“I baptize you with water; but One is coming who is mightier than I, and I am not fit to untie the thong of His sandals; He will baptize you with the Holy Spirit and fire.”
For almost a century now, humans and automobiles have interacted amiably, with cars becoming a mainstay of human society, much like dogs in their prevalence and belovedness. Cars, unlike their ice cream truck brethren, exhibit curiosity and friendliness towards humans; the car’s relatively recent popularization stems more from the humans’ commitment to animal-powered transport than any resistance on the cars’ part.
Indeed, for generations Native Americans on the plains would occasionally catch and ride a car that had wandered from its herd, but they generally released the car after a joy-ride rather than taming it for regular use. One obstacle at the time was that cars had not yet developed the ability to use fossil fuels as an energy source; instead, they combusted dry grass and wood, which resulted in much slower-moving vehicles than we use today. A fast horse could fairly easily outrun the average car, and although a young car less than a year old was known to reach up to thirty or forty miles an hour, by the time it reached adulthood it could only sustain about fifteen miles an hour for any length of time.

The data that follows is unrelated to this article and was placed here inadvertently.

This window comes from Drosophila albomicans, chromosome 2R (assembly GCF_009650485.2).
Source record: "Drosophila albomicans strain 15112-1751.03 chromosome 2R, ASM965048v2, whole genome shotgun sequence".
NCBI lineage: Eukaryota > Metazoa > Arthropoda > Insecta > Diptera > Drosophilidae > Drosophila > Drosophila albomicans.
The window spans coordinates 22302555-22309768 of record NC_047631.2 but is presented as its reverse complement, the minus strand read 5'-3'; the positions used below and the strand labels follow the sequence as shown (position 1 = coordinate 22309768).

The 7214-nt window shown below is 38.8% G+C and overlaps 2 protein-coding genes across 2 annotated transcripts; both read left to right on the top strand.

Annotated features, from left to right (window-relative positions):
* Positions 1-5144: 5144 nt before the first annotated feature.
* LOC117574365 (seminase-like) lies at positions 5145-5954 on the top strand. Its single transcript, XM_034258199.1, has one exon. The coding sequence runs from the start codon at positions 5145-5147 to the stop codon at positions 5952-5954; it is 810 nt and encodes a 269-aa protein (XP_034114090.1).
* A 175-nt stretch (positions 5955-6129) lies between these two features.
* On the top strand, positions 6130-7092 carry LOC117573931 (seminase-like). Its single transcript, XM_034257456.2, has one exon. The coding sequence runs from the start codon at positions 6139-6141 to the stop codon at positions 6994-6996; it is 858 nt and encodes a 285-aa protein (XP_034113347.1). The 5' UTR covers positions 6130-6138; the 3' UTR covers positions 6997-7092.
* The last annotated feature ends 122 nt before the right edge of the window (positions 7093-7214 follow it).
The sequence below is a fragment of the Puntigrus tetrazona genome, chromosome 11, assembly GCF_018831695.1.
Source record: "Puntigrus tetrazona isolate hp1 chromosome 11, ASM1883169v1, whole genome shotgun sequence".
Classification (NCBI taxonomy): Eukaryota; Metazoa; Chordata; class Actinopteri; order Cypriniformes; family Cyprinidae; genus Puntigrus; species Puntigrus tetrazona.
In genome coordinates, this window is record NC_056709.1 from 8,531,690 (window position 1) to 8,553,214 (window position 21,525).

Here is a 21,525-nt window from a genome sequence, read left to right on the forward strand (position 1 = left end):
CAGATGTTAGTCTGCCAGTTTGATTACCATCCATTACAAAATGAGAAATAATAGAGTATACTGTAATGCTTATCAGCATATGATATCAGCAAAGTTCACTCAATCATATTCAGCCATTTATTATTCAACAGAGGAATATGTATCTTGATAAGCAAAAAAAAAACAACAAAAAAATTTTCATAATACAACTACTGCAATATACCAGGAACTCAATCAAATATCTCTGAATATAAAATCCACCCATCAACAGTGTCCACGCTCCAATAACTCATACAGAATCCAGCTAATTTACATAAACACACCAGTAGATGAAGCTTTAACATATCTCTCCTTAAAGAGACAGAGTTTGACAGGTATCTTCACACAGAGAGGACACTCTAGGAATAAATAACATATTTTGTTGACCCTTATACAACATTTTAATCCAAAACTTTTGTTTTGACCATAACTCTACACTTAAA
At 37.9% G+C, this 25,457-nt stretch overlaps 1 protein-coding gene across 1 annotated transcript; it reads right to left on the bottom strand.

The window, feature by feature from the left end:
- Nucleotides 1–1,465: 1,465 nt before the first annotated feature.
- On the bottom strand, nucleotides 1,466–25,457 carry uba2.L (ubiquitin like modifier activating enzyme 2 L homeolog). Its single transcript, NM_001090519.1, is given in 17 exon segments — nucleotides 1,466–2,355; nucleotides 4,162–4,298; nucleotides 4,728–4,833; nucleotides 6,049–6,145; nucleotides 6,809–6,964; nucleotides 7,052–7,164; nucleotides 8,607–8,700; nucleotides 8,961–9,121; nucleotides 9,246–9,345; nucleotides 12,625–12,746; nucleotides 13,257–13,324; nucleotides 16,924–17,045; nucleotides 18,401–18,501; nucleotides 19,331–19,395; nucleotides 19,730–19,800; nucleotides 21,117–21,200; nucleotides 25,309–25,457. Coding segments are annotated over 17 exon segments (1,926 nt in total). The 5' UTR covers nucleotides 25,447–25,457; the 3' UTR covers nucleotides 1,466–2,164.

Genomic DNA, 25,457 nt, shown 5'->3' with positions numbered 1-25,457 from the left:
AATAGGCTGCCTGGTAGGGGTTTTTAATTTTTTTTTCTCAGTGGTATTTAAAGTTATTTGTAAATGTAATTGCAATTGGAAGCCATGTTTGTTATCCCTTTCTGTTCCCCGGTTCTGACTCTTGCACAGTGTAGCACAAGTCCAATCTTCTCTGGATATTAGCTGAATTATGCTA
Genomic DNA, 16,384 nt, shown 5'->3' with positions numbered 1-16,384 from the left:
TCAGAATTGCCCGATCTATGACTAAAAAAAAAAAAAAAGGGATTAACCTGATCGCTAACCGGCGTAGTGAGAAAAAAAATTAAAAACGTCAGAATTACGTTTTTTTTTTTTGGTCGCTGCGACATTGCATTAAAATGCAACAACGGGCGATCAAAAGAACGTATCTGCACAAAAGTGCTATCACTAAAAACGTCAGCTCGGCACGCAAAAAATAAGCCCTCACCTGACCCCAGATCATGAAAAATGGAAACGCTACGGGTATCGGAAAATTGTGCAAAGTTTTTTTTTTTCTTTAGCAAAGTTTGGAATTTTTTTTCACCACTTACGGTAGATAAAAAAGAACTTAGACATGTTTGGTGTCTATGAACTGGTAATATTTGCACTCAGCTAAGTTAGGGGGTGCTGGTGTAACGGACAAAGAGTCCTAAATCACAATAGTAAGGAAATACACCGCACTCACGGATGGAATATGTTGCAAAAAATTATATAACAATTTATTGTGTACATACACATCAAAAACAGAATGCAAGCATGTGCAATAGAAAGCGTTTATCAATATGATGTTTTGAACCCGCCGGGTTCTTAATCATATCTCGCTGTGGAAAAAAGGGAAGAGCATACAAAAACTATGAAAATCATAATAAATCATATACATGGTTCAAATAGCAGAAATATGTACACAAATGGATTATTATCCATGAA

Since domesticating cars became widely popular, humans have bred cars to exhibit certain traits, including (in the last few years) CD and DVD players power windows, power steering, and leather/heated seats. The most prevalent trait, however, is gasoline-burning, which became so widespread that it all but eliminated any alternative-fuel vehicles. Recent concerns about the pollution associated with fossil fuels, as well as its anticipated shortage, have spurred people to breed cars with other means of obtaining fuel as well. The image at right, discovered in a car-breeder’s vault, shows one of the increasingly prevalent hybridized cars that uses gasoline and batteries for locomotion.
Note that the vehicle pictured is displaying a traditional car mating sign, the raised windshield wipers. Although people breed cars in captivity, cars frequently mate in spontaneously as well. As far as car researchers can determine, vehicles in snowy climates have developed the raised windshield wipers as a signal that they are ready to mate. However, little is known about car mating rituals in the wild, aside from this fact, as cars only mate in the dead of night during storms. Indeed, in domesticated cars only experts can determine the car’s sex, as males and females in most vehicles have become nearly identical.